Transition Tuesday: a mi-re-do transition

Happy Tuesday everyone!!!  So, on Sunday I mentioned that I'm going to be doing "Transition Tuesdays" but I forgot that I would be on utter "I have one week until spring break" mind so I hope I make sense today, lol!

Probably the most common transitions are story transitions.  They are easy to use, especially with those younger kiddos.  I'll tell you, I'll very rarely blog about story transitions.  My opinion: they are over used.  Just ask the level 2s that I had last year.  They used story transitions for every transition and I banned them.  I said if they use one they may only use one in a lesson.  Granted, they're great, they make sense to kids BUT why use a story transition when you can use one that helps you hone in on a melodic, rhythmic, harmonic, formal or expressive musical element that you're working on?  This will not only teach the concept that you're working on but most times increases listening skills, develops musicianship, is a higher level thinking task, may include partwork, etc.

So, the first Transition Tuesday will be one of my favorite transitions for re.  It is not too higher of a  level thinking transition but there is some aural decoding.  

I start with this song/game.  If you don't know it, it's one of my favorites:


**  this song is great for fa (melodic reading with melody only, NO rhythm) and tim-ka.  But in order for me to use it in those grades I need to introduce it younger, when the content of the song is more appropriate.  So, I do it in second and it works well as we're able to extract re in the final measure of the song.

Game: the students are seats in a circle.  I'm on the outside of the circle, with a basket that contains print-out copies of pictures of various things you might find at the Baker's Shop.  I sing the song (unknown/new to the students) while walking around the outside, hopping on the words "hop, hop, hop."  (**note: this is not only because the text tells us to do so but also because this is the part of the song that I'm going to extract and this helps "highlight" that mini-phrase).  At the end, I give the student(s) that I'm behind a picture of a baked good and ask them to go with me to the baker's shop.  This continues until all students have a baked good and are following in one giant line (a.k.a. circle at this point).  To move things along, I'll often times give 2-3 baked goods out at a time.  Having the students sit through 32 hearings (yes, I have 32 2nd graders in a class) is not fair to me vocally but REALLY not fair to them.  You're going to "lose" them if you do 32 repetitions.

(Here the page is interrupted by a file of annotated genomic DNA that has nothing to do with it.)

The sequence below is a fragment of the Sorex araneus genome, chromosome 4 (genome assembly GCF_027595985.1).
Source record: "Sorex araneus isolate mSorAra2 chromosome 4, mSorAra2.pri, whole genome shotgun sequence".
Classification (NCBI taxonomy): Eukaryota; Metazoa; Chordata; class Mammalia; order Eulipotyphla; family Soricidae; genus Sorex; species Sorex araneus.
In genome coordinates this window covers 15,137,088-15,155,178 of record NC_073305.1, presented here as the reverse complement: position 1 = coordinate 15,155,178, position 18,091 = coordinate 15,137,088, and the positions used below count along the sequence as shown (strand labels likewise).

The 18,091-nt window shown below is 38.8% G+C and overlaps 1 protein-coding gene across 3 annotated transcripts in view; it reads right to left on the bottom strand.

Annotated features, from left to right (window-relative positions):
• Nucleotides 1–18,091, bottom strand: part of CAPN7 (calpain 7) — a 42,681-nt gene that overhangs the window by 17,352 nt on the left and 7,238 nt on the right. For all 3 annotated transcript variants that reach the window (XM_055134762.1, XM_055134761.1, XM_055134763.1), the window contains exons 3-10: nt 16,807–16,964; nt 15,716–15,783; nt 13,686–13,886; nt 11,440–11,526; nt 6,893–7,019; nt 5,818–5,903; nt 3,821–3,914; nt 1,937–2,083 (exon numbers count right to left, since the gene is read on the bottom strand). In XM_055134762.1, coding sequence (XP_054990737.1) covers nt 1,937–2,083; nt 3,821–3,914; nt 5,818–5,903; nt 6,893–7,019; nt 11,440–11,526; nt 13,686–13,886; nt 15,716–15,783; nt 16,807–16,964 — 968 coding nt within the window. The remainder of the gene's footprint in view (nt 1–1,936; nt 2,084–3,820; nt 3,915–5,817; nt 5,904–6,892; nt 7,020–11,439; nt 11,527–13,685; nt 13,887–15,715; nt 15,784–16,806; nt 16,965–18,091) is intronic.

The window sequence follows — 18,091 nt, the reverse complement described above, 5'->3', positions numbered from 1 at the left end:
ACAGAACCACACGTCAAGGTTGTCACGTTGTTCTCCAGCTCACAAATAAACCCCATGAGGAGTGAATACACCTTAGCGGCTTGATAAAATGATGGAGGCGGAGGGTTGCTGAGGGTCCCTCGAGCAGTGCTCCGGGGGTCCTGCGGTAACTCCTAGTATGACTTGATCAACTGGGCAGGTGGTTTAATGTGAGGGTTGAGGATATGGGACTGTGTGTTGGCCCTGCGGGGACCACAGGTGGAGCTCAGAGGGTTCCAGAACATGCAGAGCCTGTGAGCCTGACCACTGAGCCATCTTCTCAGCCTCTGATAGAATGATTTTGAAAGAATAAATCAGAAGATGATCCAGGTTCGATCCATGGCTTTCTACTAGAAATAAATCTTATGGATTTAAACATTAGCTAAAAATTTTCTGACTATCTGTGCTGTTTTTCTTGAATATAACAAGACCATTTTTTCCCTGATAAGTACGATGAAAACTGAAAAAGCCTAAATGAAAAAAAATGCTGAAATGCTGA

Once everyone has sang the song, singing and hopping they sit down.
Side note:   ***I'm big on non-verbal cues.  I taught in a "bilingual" (really, English language aquisition school, you know the different, right?) for 10 years.  Many of the students knew NO English so I became really good at giving physical cues.  They work wonders with my English speakers too and save SO much time.  Why say, "please sit down boys and girls" when you can give a physical cue for it while you begin asking them a question or transitioning into your next area of instruction?  It's a huge time saver and you're not giving them the opportunity to get off task.***
From here I've done this a few ways:

  1. As they are sitting down I say something to the affect that "I'm really interested in the part that goes, 'hop, hop, hop". What happens to our voices?  ("it gets lower").  Then I ask three students to bring up their baked good (remember, they all have one now) and they place them on the board showing the melodic direction of "hop, hop, hop".  I'll tell the students, "Please sing 'hop, hop, hop" when I point to it, give them a starting pitch and off we go.  I'll point for them to sing it and repeat it once so it's "Hop, hop, hop.  Hop, hop, hop."  Then I'll "loo" the third phrase of "Hot Cross Buns" and then point to "hop, hop, hop".  EVERY time I've done this hands shoot into the air and they all know it's "Hot Cross Buns."  From there we go into what ever stage of teaching re that we're in: preparation or practice.
  2. As they are sitting down I sing "Hop, hop, hop.  Hop, hop, hop.  That sounds like a song that we know, Hop, hop, hop."  (**Know is changed from two eighths to a quarter note in the song "Hot Cross Buns").  Of course they know it's and we're off and running into one of the concentration areas of the lesson


I hope you come back every Tuesday for a new transition idea!  If you're looking for specific transition ideas (song specific, concept specific) please leave a note!

Also, if you don't already follow my Teachers Pay Teachers store, please head over and do so!

Happy Tuesday!

2 comments:

  1. Hi Amy! I love your blog! I just did a session at the MA All State conference on this exact topic (making meaningful musical transitions!) If you're interested, I'd be happy to send you a copy of my presentation :) Thanks for the great ideas!

    ReplyDelete
    Replies
    1. I'd love it!!! My email is amy.j.abbott@gmail.com

      Thanks!

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